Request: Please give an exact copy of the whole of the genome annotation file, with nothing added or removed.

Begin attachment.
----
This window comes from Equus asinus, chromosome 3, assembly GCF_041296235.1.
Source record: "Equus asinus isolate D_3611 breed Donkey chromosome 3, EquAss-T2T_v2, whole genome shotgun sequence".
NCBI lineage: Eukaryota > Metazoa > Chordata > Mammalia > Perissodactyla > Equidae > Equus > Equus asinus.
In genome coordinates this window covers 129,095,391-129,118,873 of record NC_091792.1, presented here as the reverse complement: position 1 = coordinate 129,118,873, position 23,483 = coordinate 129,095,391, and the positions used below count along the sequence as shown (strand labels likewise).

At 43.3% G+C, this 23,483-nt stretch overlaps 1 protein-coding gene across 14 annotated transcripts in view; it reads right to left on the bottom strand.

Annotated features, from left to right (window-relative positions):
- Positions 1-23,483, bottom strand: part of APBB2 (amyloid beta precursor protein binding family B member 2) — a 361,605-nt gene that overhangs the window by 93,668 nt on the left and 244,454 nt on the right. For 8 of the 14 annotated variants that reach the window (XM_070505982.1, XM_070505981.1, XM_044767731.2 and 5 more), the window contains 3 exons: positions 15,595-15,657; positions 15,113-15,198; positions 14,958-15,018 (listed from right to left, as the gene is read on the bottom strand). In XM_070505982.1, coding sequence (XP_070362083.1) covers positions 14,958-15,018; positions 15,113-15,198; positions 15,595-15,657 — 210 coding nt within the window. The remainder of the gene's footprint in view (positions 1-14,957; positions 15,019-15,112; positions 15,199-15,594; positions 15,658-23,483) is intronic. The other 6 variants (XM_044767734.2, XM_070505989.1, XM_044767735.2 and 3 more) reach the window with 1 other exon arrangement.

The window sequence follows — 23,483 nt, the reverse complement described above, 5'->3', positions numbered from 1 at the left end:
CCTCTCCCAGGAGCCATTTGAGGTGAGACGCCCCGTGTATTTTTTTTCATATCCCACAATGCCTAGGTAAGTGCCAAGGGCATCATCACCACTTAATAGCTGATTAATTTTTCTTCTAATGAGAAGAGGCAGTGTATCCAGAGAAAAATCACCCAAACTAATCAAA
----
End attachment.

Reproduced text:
This window comes from Equus asinus, chromosome 3, assembly GCF_041296235.1.
Source record: "Equus asinus isolate D_3611 breed Donkey chromosome 3, EquAss-T2T_v2, whole genome shotgun sequence".
NCBI lineage: Eukaryota > Metazoa > Chordata > Mammalia > Perissodactyla > Equidae > Equus > Equus asinus.
In genome coordinates this window covers 129,095,391-129,118,873 of record NC_091792.1, presented here as the reverse complement: position 1 = coordinate 129,118,873, position 23,483 = coordinate 129,095,391, and the positions used below count along the sequence as shown (strand labels likewise).

At 43.3% G+C, this 23,483-nt stretch overlaps 1 protein-coding gene across 14 annotated transcripts in view; it reads right to left on the bottom strand.

Annotated features, from left to right (window-relative positions):
- Positions 1-23,483, bottom strand: part of APBB2 (amyloid beta precursor protein binding family B member 2) — a 361,605-nt gene that overhangs the window by 93,668 nt on the left and 244,454 nt on the right. For 8 of the 14 annotated variants that reach the window (XM_070505982.1, XM_070505981.1, XM_044767731.2 and 5 more), the window contains 3 exons: positions 15,595-15,657; positions 15,113-15,198; positions 14,958-15,018 (listed from right to left, as the gene is read on the bottom strand). In XM_070505982.1, coding sequence (XP_070362083.1) covers positions 14,958-15,018; positions 15,113-15,198; positions 15,595-15,657 — 210 coding nt within the window. The remainder of the gene's footprint in view (positions 1-14,957; positions 15,019-15,112; positions 15,199-15,594; positions 15,658-23,483) is intronic. The other 6 variants (XM_044767734.2, XM_070505989.1, XM_044767735.2 and 3 more) reach the window with 1 other exon arrangement.

The window sequence follows — 23,483 nt, the reverse complement described above, 5'->3', positions numbered from 1 at the left end:
CCTCTCCCAGGAGCCATTTGAGGTGAGACGCCCCGTGTATTTTTTTTCATATCCCACAATGCCTAGGTAAGTGCCAAGGGCATCATCACCACTTAATAGCTGATTAATTTTTCTTCTAATGAGAAGAGGCAGTGTATCCAGAGAAAAATCACCCAAACTAATCAAA